Another important issue as shown in this case was CNI toxicity. Histopathology showed severe arteriolar hyalinosis partly associated with CNI toxicity. Low dose tacrolimus is less harmful than cyclosporine in both renal and non-renal organ transplantation [23, 24]. Ojo et al. reported that the relative risk associated with cyclosporine was 1.24 . Therefore, we reconverted cyclosporine to tacrolimus after the first episode renal biopsy. CNI withdrawal or avoidance is a well-known risk factor for graft rejection. A recent prospective study that tried to taper the tacrolimus dose in stable transplant recipients became difficult to continue because of high rates of acute rejection (4 of 14 patients) and de novo donor-specific antibody appearance (5 of 14 patients) . Therefore, change from CNI to mammalian target of rapamycin inhibitor (mTORi) may be the alternative treatment. In fact, some investigators reported improvement in glomerular filtration rate after change to mTORi, without any increase in graft rejection [27, 28]. However, a systematic review of randomized control studies showed that the risk of rejection at 1 year is higher in mTORi-based treatment (relative risk 1.72) . Additionally, Gallon L et al. reported that T-cell alloreactivity increased after switching tacrolimus to sirolimus, which indicates that conversion runs the risk of graft rejection . Hence, we did not convert to mTORi in this case.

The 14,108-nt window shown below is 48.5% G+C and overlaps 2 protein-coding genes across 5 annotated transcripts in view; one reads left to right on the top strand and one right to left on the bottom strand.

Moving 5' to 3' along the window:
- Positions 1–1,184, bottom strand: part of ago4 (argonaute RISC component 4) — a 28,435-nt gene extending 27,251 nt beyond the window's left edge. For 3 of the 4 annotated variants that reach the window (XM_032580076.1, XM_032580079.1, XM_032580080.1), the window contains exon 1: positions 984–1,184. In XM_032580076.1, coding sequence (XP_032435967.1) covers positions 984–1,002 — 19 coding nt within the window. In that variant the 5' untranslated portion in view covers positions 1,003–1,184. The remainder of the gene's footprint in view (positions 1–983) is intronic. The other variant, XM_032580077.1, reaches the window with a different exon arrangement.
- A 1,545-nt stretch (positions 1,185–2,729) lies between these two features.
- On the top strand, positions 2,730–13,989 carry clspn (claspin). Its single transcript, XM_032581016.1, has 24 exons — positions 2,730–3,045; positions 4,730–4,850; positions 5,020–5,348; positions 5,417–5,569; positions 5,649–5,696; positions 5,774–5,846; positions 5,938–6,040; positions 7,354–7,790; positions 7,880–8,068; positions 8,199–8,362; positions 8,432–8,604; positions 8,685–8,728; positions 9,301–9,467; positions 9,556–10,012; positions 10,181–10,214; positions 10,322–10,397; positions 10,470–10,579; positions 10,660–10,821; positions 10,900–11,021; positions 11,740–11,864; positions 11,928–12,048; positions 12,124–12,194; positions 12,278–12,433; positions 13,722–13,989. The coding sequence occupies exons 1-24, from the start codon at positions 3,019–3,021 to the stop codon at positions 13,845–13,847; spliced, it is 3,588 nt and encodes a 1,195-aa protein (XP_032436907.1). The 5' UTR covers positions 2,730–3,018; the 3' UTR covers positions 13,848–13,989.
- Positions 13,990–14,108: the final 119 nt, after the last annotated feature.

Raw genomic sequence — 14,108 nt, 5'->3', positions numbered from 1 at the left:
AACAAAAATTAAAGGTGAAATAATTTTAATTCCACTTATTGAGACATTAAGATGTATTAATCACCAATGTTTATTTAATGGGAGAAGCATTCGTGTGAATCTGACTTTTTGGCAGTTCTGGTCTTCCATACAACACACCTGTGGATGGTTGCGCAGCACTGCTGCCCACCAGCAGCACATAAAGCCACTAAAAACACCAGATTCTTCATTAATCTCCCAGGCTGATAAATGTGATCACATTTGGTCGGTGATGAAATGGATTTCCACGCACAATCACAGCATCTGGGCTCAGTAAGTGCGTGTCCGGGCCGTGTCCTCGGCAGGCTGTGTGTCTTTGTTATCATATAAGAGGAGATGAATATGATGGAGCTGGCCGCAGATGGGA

We present that steroid pulse therapy plus tonsillectomy is effective even in patients with long-term recurrent IgAN. Managing long-term CNI toxicity is another important issue. Prospective studies are needed to assess the efficacy of such management in cases of long-term kidney allograft.
The authors thank Moe Ishida for her excellent technical assistance with immunohistochemistry.